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Museum Searches for Wreckage of Dick Bong's P-38 Lightning

Pacific Wrecks to Scour Papua New Guinea for Remains of Top Scoring Ace Plane

The Richard I. Bong Veterans Historical Center has embarked on a search for the remains of its WWII ace namesake's aircraft, working with preservation specialist Pacific Wrecks in an effort to find the P-38 Lightning "Marge". 

Richard, or 'Dick' as friends and internet-adepts today know him, racked up a healthy medal case throughout his time in the Army Air Corps, downing 40 Japanese aircraft in the Pacific Theater. Sadly, he nearly survived the war itself, only to pass away while flight testing in the nascent jet fighter program just before V-J day. In the field, Bong's Lockheed P-38 was named after his girlfriend back home, Marjorie Vattendahl, infamously sporting a full size poster of her sweetheart photo emblazoned on the nose. Marge was taken out on a mission with another pilot in his unit over Papua New Guinea in March of '44, when an engine failure forced him to bail out and let her crash into the jungle below. Bong's flying earned him the Medal of Honor, a capstone on a wartime career as the highest-tallied ace America fielded. Even today, the Marge insignia is replicated, with even the P-38 Lightning displayed in the EAA Museum sporting her namesake and decor.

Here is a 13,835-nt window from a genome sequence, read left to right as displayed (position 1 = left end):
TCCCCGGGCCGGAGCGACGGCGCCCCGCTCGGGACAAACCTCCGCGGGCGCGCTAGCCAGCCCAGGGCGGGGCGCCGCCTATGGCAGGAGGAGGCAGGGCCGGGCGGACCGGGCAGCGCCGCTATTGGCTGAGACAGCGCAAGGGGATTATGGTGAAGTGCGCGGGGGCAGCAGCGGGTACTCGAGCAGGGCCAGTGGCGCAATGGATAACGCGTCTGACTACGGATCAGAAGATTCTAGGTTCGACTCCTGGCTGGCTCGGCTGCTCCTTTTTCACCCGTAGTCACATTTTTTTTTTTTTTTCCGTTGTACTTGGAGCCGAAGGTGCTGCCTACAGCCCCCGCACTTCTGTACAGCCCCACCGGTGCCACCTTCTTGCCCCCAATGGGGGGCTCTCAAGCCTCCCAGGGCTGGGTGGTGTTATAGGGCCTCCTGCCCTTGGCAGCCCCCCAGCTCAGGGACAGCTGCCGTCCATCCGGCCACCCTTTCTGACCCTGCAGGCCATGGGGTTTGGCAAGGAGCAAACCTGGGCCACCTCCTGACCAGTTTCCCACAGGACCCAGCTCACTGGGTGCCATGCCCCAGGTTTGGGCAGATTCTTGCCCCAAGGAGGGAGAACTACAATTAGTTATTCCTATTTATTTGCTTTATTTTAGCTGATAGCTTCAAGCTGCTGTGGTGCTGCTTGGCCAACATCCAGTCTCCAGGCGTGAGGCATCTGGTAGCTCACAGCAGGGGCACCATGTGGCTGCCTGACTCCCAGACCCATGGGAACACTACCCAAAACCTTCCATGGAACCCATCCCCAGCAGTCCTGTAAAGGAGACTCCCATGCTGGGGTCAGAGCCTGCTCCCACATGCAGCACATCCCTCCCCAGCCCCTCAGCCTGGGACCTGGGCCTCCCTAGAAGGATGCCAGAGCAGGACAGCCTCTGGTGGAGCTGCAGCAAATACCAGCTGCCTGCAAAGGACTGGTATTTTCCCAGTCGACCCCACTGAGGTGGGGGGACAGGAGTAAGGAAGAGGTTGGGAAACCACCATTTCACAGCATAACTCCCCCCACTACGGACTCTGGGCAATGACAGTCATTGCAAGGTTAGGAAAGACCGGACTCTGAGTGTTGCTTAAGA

Pacific Wrecks, a preservation group looking to save whatever's left of historic crashes before they're permanently lost to the climate, believes they have a line on the location. Justin Taylan, founder, has a plan to find the remains of Marge, and he's been bootstrapped to the tune of 63,000 dollars to see the mission through. Strangely, there isn't some new crack in the case, a precise set of coordinates or treasure map to lead the way to the precise location. Instead, it seems as if Taylan is the first one willing to really put in the elbow grease to find the aircraft's remains in the none too inviting Guinean jungle (a place that probably-not-but-maybe still has actual cannibalism, according to internet lore). He made an appearance on a local radio show, saying "Hopefully we'll be able to find the ultimate proof, which will be a serial number from the airplane that says this airplane is Marge."



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